He hangs up the phone and relays the latest and greatest catastrophe to me, as he has done every night for half a year. I rarely make the call myself; I've done it only a handful of times when he's out or away. I am too scared to hear the news. Somehow it is easier if it comes from him, rather than the doctor.
What a burden my poor husband, a former pediatric nurse, carries - to pass on the events of the later part of each day since we've left the hospital for the night. Sometimes it's only the results of a weigh-in or bloodwork; other times some serious complication has managed to arise in the few short hours since we were last there.
If yet again one of them is particularly fragile, or becoming increasingly ill, my question to him is the same:
"Will he die from this?".
What a terrible question for a mother to ask; and what a worse question for a father to answer.
An IV is in his head, with his endotracheal tube down his throat and taped to his face, along side his feeding tube. His eyes are closed and he isn't moving. He can't - he's been sedated in an effort to keep him comfortable. Every few minutes the tube is suctioned and more unexplained blood is removed. His lungs are hemorrhaging for no known reason. In addition to the multitude of blood transfusions he has already received and will continue to receive to help elevate his hemoglobin, he now needs one to replace the blood volume he has lost. He is very, very sick. Helpless.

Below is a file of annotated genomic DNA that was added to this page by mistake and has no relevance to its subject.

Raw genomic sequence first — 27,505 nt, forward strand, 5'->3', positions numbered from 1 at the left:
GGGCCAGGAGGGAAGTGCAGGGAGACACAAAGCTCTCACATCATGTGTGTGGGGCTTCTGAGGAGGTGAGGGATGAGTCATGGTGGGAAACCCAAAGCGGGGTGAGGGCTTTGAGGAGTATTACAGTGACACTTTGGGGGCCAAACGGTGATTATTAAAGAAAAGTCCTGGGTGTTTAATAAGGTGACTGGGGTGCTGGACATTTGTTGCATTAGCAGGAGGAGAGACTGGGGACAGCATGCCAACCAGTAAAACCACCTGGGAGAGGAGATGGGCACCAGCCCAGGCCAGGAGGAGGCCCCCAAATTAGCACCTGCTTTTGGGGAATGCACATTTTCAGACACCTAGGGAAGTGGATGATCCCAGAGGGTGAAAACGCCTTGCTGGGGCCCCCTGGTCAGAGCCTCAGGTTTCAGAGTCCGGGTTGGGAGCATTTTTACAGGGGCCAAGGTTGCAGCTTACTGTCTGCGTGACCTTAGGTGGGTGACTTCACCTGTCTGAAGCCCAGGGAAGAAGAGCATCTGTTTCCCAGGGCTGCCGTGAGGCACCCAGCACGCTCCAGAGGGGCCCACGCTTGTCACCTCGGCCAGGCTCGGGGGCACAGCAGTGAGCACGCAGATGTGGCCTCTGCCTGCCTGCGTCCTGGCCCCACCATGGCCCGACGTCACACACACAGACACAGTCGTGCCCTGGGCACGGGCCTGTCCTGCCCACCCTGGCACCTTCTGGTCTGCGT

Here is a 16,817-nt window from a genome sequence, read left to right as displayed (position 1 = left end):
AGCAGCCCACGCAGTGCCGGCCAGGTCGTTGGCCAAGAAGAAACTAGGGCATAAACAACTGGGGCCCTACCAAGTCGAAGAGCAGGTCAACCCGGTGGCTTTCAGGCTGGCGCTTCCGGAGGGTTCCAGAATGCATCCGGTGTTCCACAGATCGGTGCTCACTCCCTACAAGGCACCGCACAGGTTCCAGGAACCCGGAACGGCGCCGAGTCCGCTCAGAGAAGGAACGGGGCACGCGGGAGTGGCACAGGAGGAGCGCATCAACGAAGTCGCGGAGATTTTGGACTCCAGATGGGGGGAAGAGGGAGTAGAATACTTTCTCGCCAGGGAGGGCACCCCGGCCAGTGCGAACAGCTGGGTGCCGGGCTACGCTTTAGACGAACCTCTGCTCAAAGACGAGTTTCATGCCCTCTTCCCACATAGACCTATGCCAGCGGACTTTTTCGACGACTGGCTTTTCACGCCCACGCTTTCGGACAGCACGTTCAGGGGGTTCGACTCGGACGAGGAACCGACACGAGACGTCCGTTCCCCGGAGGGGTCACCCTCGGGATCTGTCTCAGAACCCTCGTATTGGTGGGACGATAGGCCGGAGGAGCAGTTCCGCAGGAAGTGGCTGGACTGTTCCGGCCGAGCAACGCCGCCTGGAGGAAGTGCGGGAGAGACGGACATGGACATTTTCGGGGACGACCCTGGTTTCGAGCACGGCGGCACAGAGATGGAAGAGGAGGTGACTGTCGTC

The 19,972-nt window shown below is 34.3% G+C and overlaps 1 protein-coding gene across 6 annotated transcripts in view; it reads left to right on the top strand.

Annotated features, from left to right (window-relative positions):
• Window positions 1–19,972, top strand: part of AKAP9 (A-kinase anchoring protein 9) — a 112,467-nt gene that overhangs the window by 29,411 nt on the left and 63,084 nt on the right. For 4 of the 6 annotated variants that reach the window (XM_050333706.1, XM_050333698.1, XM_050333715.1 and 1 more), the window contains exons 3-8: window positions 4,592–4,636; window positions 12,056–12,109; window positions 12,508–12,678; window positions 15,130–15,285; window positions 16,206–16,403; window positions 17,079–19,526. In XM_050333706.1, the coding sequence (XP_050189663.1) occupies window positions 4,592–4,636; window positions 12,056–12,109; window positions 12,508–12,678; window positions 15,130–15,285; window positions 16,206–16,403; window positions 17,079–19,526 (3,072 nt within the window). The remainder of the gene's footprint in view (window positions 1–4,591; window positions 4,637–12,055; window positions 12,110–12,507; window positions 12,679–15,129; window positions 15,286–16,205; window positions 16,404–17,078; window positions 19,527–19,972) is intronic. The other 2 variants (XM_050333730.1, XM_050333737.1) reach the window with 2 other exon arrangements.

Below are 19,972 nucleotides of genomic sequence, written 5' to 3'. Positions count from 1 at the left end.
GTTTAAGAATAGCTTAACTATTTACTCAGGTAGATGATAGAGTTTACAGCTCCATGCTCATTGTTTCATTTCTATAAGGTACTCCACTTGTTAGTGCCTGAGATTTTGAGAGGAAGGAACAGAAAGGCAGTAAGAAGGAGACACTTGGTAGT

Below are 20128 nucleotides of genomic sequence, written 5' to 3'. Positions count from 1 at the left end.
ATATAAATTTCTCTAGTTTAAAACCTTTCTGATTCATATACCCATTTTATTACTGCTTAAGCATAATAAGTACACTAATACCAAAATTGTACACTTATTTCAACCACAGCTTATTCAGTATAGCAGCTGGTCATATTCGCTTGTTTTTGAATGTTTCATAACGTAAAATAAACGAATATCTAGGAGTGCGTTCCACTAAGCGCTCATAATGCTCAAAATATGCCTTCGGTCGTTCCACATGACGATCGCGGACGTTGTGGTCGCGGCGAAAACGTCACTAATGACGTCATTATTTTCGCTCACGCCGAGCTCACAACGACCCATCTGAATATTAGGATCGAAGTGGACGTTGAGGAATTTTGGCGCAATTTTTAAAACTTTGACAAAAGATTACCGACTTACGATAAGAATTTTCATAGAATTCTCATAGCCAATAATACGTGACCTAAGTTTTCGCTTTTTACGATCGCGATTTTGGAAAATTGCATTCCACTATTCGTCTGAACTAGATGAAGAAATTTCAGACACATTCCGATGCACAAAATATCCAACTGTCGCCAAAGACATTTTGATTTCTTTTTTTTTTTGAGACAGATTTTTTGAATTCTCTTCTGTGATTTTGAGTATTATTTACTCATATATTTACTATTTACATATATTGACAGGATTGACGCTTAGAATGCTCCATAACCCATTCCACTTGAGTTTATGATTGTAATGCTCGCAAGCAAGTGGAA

Today, that baby is skiing.
He lies on his back, a multitude of leads glued to his head. His body reacted in an unfamiliar way last night so now they are querying seizures. He has just had a lumbar puncture - a needle inserted into his spine - to rule out infections. His brain is a mystery since he suffered a massive hemorrhage a few weeks ago. No one is yet sure of how his body will compensate. Will his brain swell, requiring surgery and a shunt? Will he have seizures? Will he be able to communicate? All questions we need to wait and see. He is so quiet and still, barely recognizable as a baby under all of the tubes and wires. Helpless.
Today, that baby is reading.
The question I ask their dad now is a very, very different one.
"Will they ever understand what absolute miracles they are?"
How blessed we are to see miracles unfold every single day.